Sunday, May 13, 2012

#8 F16 fighter pilots & the PGA Tour

The PGA tour is a far cry from a classroom full of devices and fighter pilots are something we only see on a playstation. However while meeting with superintendent Carver and a week at TPC sawgrass the ducks started to line up a bit.
Targets keep moving, this has never been truer when you talk technology and even more so when you talk student achievement. As kids learn stuff we don't stop and say you now have reached your potential, we kick on, the playing field is always moving, the target never sits still.
An F16 fighter pilot is tasked with having to hit a target which is moving. If you are to be successful you can't go on a linear line. Orientation Observation Decision Action OODA. You head for your target but every time your orientation changes you have to see things (observe) along the way and make your decisions, taking appropriate action. Change is fluid, targets cannot be reached in a linear fashion, targets are fine but understanding that playing what is in front of you is essential to the classroom.
Nothing was more evident at the TPC sawgrass about playing what is in front of you and also changing your game plan half way through an event. These guys practice between 6 and 8 hours a day for years. They have all the preparation done, everything is worked out, they have every gadget, their clubs are super rockets, the balls missiles. These guys are neat as a pin and cool as ice. But what happens to them as they play that final round they really have to play what is in front of them. They have to change their expectations based on the lie of the ball and the pin placement, the wind, the long grass, the difficulty of shot. They have a goal (winning) but reaching their goal is never linear no matter how much planning they put in.
If you have a plan for learning at your school, a plan that includes these mobile devices as a tool to help, then don't think linear, think fluid. Think OODA.

The thing you might miss is identifying your target
Don't have a plan for device implementation, have a plan for learning. Knowing your target is fairly important, the F16 pilots have a clear target, so did Matt Kucher.

I'm getting close to extended abstract, do i get a funny symbol?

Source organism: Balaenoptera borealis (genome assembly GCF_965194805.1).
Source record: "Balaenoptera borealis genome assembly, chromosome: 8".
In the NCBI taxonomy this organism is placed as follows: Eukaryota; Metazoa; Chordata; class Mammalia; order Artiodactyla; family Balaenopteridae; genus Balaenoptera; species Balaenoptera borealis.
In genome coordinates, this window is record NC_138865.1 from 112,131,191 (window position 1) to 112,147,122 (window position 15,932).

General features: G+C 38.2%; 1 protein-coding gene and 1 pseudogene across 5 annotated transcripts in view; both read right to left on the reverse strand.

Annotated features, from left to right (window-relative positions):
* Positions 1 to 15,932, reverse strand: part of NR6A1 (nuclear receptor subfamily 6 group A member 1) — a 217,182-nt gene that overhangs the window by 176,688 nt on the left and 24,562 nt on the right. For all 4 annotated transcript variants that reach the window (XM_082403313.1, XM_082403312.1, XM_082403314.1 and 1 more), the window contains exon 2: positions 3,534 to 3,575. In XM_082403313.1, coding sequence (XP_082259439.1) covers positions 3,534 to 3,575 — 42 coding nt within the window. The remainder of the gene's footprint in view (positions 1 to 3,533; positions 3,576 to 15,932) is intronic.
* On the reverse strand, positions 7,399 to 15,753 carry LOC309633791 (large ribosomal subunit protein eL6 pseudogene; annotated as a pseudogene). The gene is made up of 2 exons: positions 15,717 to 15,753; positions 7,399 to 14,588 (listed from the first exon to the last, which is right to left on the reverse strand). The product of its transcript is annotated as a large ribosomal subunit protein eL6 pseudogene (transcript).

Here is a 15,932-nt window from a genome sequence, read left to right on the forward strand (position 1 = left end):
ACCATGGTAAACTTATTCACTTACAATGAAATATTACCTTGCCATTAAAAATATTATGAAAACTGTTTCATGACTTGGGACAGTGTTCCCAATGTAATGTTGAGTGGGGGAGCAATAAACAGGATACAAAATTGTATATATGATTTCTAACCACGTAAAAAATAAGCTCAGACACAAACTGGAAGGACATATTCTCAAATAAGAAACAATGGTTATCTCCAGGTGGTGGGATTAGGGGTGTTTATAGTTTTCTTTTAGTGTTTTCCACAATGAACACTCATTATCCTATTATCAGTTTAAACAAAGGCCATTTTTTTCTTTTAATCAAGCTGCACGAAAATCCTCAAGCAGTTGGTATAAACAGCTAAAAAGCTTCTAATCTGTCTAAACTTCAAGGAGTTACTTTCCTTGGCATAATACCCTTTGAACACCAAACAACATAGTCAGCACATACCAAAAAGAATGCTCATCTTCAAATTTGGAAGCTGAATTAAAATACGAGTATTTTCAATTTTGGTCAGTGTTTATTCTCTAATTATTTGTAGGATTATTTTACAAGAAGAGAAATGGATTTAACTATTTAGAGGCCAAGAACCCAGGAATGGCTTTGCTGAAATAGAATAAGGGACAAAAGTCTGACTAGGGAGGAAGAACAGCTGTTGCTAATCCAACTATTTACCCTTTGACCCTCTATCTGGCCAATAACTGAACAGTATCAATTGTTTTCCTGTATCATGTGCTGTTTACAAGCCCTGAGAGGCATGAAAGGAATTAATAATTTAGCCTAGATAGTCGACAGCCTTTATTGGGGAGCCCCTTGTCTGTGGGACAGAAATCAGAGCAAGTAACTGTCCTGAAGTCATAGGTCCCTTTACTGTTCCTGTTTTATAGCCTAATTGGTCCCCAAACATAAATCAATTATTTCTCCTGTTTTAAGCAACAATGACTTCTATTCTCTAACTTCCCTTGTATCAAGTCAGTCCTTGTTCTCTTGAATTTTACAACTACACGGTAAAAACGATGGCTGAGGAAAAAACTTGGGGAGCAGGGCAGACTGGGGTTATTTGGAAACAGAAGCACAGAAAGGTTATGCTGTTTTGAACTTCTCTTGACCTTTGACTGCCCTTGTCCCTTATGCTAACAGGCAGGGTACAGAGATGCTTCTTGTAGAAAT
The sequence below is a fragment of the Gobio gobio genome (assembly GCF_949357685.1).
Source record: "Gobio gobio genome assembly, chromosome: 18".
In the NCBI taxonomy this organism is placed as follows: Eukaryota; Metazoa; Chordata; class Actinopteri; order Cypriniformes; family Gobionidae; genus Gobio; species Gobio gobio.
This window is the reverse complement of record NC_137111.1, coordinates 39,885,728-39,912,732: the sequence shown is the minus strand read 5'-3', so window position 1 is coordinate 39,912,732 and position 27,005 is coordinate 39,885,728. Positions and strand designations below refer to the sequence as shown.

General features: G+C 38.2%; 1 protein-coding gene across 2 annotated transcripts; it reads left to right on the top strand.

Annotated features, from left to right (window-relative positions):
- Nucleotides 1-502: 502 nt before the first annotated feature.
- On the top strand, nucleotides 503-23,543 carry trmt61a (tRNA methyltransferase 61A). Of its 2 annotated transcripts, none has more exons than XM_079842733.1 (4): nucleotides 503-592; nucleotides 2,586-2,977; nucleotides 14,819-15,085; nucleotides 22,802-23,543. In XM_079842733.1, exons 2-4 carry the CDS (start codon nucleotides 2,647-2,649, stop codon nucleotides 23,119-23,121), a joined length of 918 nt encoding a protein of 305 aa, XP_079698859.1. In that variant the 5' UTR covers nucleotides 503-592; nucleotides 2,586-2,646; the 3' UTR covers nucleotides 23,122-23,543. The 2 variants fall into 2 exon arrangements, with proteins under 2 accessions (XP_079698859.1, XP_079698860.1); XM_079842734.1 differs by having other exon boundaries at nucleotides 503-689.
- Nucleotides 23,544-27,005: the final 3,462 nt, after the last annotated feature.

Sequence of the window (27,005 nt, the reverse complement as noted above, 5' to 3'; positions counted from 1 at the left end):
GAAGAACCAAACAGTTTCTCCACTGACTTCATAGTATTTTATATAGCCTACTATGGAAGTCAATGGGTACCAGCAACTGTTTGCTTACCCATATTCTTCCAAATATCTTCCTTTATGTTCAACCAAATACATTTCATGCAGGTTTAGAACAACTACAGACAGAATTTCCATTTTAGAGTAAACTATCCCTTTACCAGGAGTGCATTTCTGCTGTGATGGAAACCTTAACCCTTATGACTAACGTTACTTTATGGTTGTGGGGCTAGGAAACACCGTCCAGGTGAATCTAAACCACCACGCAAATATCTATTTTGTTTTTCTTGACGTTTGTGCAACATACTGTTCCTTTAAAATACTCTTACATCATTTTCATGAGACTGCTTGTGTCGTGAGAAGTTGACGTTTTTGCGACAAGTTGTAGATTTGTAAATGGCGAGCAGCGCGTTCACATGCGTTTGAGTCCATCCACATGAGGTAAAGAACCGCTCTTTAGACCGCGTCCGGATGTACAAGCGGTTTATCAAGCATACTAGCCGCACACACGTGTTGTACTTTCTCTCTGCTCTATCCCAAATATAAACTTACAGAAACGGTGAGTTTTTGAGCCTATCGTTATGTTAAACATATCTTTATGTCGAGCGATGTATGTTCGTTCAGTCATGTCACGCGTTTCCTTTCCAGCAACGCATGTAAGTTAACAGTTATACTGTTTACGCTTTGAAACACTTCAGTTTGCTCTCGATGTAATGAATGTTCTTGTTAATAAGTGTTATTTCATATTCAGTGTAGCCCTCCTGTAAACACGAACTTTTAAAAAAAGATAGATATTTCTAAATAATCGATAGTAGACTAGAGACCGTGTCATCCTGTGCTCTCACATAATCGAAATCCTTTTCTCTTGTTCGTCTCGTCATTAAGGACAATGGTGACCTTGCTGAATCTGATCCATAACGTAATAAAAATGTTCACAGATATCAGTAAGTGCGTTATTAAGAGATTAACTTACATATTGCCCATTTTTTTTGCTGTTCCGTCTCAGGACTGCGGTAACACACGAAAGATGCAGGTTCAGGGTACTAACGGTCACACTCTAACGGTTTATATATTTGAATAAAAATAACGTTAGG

Wednesday, May 2, 2012

#7 on the road to Joe

I made my long awaited trip to Canby in a seek out "Joe Morelock". It was something I wanted to do since the podgorani discovered the canby wiki a few years back, I hadn't told Joe is was a secret mission to steal his mind, however I now have his most prized secrets Muwaaaahaahaa.
Sometimes you come across people who just have things sussed well beyond your thinking, those who have already made those discoveries that we mortals take years to trip over. What I found was a gem, a guy who was given a chance by his district and has taken it.
I shot quite a bit of video, and this I will stick into a format for my final report, however lots of the success can be put down to a clever superintendant, smart school leadership and lots of empowerment.
The classes were hives of activity, nothing contrived and lots of collaboration, they use google docs, blogs, wikis, edmodo, moodle and other collaborative tools (if you can try it they probably have), skill and drill is for the lemons, and if Joe has any he is making lemonade!

One gem from Canby is that one very important skill for teachers to learn is failure. Failure was expected and celebrated, teachers were encouraged to take risks and were asked to give hunches a go. NICE.
Failure was spoken about, it was put on the table as a huge possibility from day 1.

I also got to meet Dan @CanbyiOS the PL/PD & techo man for the district, he has the cool job of working with kids too, He is a hip dude (most are up this way) with an eye for quality learning.

I am just feeding you people 1 good thing at a time, It's just to keep you interested.